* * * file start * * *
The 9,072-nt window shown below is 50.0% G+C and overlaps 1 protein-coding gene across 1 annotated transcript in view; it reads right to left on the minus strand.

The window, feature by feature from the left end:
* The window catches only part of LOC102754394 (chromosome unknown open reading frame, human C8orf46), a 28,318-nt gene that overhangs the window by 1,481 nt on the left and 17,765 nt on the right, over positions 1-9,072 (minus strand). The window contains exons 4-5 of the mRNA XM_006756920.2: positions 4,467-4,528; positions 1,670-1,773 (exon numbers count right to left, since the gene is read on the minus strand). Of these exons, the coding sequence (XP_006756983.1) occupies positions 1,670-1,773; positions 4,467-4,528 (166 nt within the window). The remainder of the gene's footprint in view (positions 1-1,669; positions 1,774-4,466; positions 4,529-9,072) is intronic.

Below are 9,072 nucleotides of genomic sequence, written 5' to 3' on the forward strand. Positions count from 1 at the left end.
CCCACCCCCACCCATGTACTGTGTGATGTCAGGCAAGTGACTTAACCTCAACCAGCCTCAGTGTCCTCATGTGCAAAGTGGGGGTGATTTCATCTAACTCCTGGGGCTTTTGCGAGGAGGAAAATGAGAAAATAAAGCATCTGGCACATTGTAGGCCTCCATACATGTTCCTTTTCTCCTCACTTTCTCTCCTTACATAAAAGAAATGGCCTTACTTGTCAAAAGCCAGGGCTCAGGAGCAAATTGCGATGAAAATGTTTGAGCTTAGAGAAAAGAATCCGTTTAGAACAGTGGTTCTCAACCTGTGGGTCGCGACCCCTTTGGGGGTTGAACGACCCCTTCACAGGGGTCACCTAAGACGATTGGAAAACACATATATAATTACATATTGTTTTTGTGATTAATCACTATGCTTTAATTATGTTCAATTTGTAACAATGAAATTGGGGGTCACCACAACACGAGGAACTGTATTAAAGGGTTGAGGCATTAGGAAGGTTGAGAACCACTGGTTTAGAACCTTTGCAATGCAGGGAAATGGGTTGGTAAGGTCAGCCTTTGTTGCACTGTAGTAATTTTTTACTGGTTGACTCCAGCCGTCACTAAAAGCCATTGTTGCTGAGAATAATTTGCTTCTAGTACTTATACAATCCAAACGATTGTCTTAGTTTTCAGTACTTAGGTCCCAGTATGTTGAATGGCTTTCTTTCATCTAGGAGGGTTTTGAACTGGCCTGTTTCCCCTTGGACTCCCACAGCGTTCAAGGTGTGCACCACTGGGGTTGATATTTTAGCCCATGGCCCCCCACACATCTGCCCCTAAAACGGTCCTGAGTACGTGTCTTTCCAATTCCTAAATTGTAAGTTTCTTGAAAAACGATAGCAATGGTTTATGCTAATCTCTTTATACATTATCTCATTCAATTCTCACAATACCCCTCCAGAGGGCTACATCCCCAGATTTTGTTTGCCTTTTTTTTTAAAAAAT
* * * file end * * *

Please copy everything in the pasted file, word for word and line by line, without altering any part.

The 9,072-nt window shown below is 50.0% G+C and overlaps 1 protein-coding gene across 1 annotated transcript in view; it reads right to left on the minus strand.

The window, feature by feature from the left end:
* The window catches only part of LOC102754394 (chromosome unknown open reading frame, human C8orf46), a 28,318-nt gene that overhangs the window by 1,481 nt on the left and 17,765 nt on the right, over positions 1-9,072 (minus strand). The window contains exons 4-5 of the mRNA XM_006756920.2: positions 4,467-4,528; positions 1,670-1,773 (exon numbers count right to left, since the gene is read on the minus strand). Of these exons, the coding sequence (XP_006756983.1) occupies positions 1,670-1,773; positions 4,467-4,528 (166 nt within the window). The remainder of the gene's footprint in view (positions 1-1,669; positions 1,774-4,466; positions 4,529-9,072) is intronic.

Below are 9,072 nucleotides of genomic sequence, written 5' to 3' on the forward strand. Positions count from 1 at the left end.
CCCACCCCCACCCATGTACTGTGTGATGTCAGGCAAGTGACTTAACCTCAACCAGCCTCAGTGTCCTCATGTGCAAAGTGGGGGTGATTTCATCTAACTCCTGGGGCTTTTGCGAGGAGGAAAATGAGAAAATAAAGCATCTGGCACATTGTAGGCCTCCATACATGTTCCTTTTCTCCTCACTTTCTCTCCTTACATAAAAGAAATGGCCTTACTTGTCAAAAGCCAGGGCTCAGGAGCAAATTGCGATGAAAATGTTTGAGCTTAGAGAAAAGAATCCGTTTAGAACAGTGGTTCTCAACCTGTGGGTCGCGACCCCTTTGGGGGTTGAACGACCCCTTCACAGGGGTCACCTAAGACGATTGGAAAACACATATATAATTACATATTGTTTTTGTGATTAATCACTATGCTTTAATTATGTTCAATTTGTAACAATGAAATTGGGGGTCACCACAACACGAGGAACTGTATTAAAGGGTTGAGGCATTAGGAAGGTTGAGAACCACTGGTTTAGAACCTTTGCAATGCAGGGAAATGGGTTGGTAAGGTCAGCCTTTGTTGCACTGTAGTAATTTTTTACTGGTTGACTCCAGCCGTCACTAAAAGCCATTGTTGCTGAGAATAATTTGCTTCTAGTACTTATACAATCCAAACGATTGTCTTAGTTTTCAGTACTTAGGTCCCAGTATGTTGAATGGCTTTCTTTCATCTAGGAGGGTTTTGAACTGGCCTGTTTCCCCTTGGACTCCCACAGCGTTCAAGGTGTGCACCACTGGGGTTGATATTTTAGCCCATGGCCCCCCACACATCTGCCCCTAAAACGGTCCTGAGTACGTGTCTTTCCAATTCCTAAATTGTAAGTTTCTTGAAAAACGATAGCAATGGTTTATGCTAATCTCTTTATACATTATCTCATTCAATTCTCACAATACCCCTCCAGAGGGCTACATCCCCAGATTTTGTTTGCCTTTTTTTTTAAAAAAT